226. Ireland (Listen and Read)
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Ireland is an island in the Atlantic Ocean just west of Britain.
For much of its history, it has been an advantage to Ireland to be far from the mainland.
The Romans or the other early Empires never conquered Ireland.
It was the remoteness of Ireland that helped preserve much of Christian and classical culture.
After the fall of the Roman Empire, wandering tribes destroyed much of what remained on the continent.
Finally, it was Ireland's turn to be invaded.
First, the Norsemen or Vikings attacked during the 800s and 900s.
Then in the 1100s, the English invaded Ireland.
Since that time, there has always been an English presence in Ireland.
The conflict between the English and the Irish grew worse in the 1500s.
Then the English became Protestant, and the Irish remained Catholic.
In the 1600s, Oliver Cromwell tried to make Ireland Protestant by driving out the Catholics and bringing in Protestant settlers.
In the centuries following, Irish Catholics had very few rights in their own country.
The Catholic Irish were not allowed to vote until 1829.
Since Irish Catholics were not allowed to own land,
they were poor tenant farmers.
They paid rent to the English landlords.
The main food crop in the 1840s was potatoes.
When these became infected by blight, thousands of Irishmen starved.
Many others were evicted from their dwellings because they couldn't pay the rent.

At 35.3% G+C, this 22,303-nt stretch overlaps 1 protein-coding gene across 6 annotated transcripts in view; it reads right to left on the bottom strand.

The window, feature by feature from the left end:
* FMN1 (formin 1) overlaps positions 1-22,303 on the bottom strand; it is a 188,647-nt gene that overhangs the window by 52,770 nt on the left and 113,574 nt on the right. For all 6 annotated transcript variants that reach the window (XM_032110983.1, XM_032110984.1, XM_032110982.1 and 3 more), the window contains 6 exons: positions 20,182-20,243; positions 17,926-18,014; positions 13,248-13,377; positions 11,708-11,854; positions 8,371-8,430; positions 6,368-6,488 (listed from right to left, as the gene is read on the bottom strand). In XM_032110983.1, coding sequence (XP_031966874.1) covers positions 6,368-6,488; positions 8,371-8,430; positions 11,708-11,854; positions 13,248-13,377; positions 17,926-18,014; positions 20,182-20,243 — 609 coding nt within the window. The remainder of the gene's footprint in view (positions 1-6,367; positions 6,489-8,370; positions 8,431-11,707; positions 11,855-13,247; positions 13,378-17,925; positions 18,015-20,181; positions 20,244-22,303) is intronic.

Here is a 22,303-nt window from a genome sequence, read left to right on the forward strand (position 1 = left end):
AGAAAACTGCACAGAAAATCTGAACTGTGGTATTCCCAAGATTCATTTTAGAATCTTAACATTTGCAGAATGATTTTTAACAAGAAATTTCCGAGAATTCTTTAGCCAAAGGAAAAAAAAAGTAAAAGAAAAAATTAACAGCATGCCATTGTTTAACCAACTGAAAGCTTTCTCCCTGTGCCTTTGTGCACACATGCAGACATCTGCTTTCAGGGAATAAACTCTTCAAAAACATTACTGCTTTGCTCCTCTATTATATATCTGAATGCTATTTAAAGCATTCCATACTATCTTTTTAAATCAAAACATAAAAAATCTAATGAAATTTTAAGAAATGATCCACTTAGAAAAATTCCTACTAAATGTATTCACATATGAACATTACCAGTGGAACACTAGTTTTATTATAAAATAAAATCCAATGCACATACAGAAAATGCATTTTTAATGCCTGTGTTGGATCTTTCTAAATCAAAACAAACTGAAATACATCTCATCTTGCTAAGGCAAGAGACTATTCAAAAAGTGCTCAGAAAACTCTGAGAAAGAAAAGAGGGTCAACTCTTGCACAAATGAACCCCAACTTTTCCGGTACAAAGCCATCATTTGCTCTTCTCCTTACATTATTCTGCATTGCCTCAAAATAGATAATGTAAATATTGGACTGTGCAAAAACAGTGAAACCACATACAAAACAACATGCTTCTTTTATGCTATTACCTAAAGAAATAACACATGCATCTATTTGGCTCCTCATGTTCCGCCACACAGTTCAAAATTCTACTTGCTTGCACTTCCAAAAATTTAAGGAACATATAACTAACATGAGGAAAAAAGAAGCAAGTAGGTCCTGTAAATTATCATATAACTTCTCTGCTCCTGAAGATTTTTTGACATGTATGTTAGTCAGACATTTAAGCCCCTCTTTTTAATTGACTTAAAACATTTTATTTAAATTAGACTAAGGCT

Hundreds of thousands of Irish took ship for North America.
The Catholic Irish preferred to go to the United States because Canada was under British influence.
However, many Protestant Irish went to Canada.
The influence of the Irish on North American culture has been very great in many areas.
Prominent Irish-Americans include Presidents John F. Kennedy and Ronald Reagan.
Meanwhile, in Ireland itself, a strong independence movement developed.
A rebellion against England in 1916 began a struggle that resulted in independence for most of Ireland.
Some Protestant areas in Northern Ireland preferred to stay with England.
Republican groups such as the Irish Republican Army wanted to "liberate" the north from British rule.
Nowadays, conflict between Protestants and Catholics is limited to these northern counties.
Constant attempts are being made to bring the conflict there to an end.
Meanwhile, the Irish Republic, or Eire, has become prosperous again.
It can sell its agricultural products to the European Common Market.
Irish beer and whisky are sold all over the world.
Ireland is also becoming known for its high-tech industries.
Because of this relative prosperity, the population is increasing again,
after a century and a half of decline.
The Irish differ from other people because the vast majority of Irishmen live away from their homeland.
However, this exodus from Ireland has helped to spread Irish music, culture and products around the world.
On St. Patrick's Day (March 17th), nearly everyone becomes Irish for the day.
Then there is a great party with Celtic music,
Irish dancing, green beer and the wearing of the green.
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- Listen & Type exercise for this lesson: 226. Ireland (Listen & Type)